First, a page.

‘I’m not putting her back on a bus:' Va. mom says daughter was hit by substitute driver

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RICHMOND, Va. (WWBT) - A Virginia mother wants answers from the school division after she says her daughter with special needs got off the school bus hysterical Tuesday.

A Virginia mom wants answers from the school division after she says her daughter with special needs got off the school bus hysterical. / Source: WWBT

“I have never seen her cry like that before,” Emily Womack said.

Womack said her 6-year-old Pheebe’s first year at Swift Creek Elementary has been positive, and they have had no negative experiences with their regular bus driver. Pheebe is described as a happy, loving and quiet child, who at times struggles to communicate.

At some point during the year, Womack says the bus driver changed, and some days the bus numbers change as well.

“She was crying, I could hear it and I could see how red her face was. As soon as I got to her she kind of jumped into my arms," Womack said. “The bus driver, almost nonchalantly but almost annoyed sounding, ‘She’s been crying the whole way home.’"

Womack said she did her best to get Pheebe to calm down, and decided to record a video, asking Pheebe questions about what may have happened on the bus.

“I initially thought she had been yelled at, which I still don’t think is OK. When she came into the kitchen after I made the recording, she pulled her panties down, she said ‘right here, right here’, I said did the bus driver spank you? and she just said YEA!" Womack said.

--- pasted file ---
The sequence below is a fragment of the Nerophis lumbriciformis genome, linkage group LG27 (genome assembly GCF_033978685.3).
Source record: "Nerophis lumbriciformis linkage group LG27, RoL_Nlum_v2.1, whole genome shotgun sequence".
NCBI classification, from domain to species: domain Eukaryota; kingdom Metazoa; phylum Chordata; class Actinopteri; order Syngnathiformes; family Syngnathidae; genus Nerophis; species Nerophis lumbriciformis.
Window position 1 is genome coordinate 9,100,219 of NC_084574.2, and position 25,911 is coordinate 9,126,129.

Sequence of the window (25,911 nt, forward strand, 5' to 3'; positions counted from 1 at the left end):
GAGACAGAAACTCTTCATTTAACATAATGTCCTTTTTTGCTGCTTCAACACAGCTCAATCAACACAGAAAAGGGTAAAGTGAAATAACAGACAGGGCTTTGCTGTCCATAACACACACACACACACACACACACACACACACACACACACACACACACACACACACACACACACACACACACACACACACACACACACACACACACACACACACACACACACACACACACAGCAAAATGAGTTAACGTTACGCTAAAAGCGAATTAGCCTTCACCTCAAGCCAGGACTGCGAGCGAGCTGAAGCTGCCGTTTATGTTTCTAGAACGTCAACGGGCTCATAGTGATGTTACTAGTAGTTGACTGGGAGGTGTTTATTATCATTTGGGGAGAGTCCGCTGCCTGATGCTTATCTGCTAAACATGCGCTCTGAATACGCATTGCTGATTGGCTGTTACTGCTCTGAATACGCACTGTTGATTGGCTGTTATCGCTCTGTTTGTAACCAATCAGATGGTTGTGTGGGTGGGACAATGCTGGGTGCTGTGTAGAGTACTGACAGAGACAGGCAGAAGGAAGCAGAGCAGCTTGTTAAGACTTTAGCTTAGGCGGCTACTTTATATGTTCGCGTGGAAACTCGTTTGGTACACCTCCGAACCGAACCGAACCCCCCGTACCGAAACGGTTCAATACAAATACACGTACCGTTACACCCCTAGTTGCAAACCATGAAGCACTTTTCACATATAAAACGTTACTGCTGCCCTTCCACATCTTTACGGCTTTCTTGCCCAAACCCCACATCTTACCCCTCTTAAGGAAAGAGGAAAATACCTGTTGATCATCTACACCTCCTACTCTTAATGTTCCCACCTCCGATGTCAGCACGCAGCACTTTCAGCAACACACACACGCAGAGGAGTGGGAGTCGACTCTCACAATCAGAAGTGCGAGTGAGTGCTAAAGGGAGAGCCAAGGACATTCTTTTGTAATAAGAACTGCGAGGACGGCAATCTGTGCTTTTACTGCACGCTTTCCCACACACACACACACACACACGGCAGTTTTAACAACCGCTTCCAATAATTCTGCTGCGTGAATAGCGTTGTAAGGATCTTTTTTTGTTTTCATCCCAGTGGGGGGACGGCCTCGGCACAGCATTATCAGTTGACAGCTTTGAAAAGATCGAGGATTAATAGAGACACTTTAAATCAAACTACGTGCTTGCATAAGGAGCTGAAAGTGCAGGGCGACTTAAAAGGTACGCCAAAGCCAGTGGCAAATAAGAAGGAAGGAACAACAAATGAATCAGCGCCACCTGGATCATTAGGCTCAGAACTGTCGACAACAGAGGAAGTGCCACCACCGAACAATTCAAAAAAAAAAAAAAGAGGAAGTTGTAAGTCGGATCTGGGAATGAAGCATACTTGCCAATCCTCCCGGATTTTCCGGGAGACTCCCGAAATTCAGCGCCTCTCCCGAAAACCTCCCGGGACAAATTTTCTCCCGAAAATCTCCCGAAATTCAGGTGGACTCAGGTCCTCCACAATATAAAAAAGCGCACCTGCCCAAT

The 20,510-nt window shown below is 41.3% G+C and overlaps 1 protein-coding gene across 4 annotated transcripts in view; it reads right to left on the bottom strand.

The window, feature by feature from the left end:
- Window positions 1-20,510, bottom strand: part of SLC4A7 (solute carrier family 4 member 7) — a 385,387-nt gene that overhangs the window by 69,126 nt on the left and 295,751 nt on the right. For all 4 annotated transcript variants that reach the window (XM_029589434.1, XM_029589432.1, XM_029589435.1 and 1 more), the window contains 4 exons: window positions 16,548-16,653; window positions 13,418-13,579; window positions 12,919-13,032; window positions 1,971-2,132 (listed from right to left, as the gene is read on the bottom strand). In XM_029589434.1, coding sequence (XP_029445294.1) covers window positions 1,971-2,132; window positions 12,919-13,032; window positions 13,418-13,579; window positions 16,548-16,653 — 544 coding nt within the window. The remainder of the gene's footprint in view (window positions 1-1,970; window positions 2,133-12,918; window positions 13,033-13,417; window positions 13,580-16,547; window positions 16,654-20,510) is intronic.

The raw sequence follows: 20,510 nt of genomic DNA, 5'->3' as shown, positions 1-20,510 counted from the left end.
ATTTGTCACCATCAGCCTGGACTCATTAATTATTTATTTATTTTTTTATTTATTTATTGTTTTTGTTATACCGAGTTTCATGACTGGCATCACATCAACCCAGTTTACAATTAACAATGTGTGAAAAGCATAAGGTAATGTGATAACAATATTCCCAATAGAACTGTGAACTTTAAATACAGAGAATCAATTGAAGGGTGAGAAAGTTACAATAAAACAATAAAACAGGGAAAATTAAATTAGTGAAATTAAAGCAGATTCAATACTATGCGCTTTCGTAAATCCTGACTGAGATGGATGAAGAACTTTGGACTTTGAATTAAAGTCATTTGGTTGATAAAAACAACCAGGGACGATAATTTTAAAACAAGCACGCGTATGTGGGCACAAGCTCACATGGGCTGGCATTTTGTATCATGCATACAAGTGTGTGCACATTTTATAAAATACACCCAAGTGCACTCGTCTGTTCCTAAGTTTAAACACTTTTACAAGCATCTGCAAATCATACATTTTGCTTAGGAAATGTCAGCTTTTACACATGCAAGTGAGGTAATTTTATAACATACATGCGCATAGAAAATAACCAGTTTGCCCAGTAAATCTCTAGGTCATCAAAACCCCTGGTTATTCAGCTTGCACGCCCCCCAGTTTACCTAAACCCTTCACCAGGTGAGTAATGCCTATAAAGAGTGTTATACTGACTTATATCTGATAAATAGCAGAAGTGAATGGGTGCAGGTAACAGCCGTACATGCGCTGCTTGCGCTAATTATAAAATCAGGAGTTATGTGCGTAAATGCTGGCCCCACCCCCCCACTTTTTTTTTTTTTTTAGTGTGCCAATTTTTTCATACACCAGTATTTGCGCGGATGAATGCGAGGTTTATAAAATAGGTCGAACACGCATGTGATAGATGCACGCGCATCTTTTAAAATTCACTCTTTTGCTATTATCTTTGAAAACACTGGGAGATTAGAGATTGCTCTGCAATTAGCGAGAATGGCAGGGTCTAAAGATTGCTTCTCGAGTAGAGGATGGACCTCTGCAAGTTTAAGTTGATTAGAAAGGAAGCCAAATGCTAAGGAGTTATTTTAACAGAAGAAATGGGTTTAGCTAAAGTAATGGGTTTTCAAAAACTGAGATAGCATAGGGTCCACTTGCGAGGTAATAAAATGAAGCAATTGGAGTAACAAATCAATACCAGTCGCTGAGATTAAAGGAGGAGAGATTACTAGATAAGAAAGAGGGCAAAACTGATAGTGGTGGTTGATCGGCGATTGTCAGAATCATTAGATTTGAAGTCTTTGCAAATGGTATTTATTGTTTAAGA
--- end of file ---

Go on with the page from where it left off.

Womack says she immediately started asking for answers. She contacted the Chesterfield County Transportation Office, but said she was told they were “concerned," and would look into the situation. Womack said the days continued to pass without any explanation, or a name of the bus driver.

“Apparently, this video on the bus has been damaged, and is not viewable,” she said. “I don’t believe that, I think something else is going on.”

Womack reported the incident to Chesterfield Police, which said an investigation is ongoing.

“I just hope I’m wrong. I would rather be wrong than be right about this," Womack said. "I would rather her not have experienced any trauma whatsoever. I want to see people that are trained in how to handle special needs children driving. Even as substitutes, they should be the only ones who should be able to drive those children or be alone with those children.”

Following a request for comment, Chesterfield County Public Schools said, “The school division will continue to work directly with the family.”

Womack says she plans to drive her daughter to school, as the investigation continues and she waits for answers.

“I’m not putting her back on a bus," Womack said.

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Read the original version of this article at nbc12.com.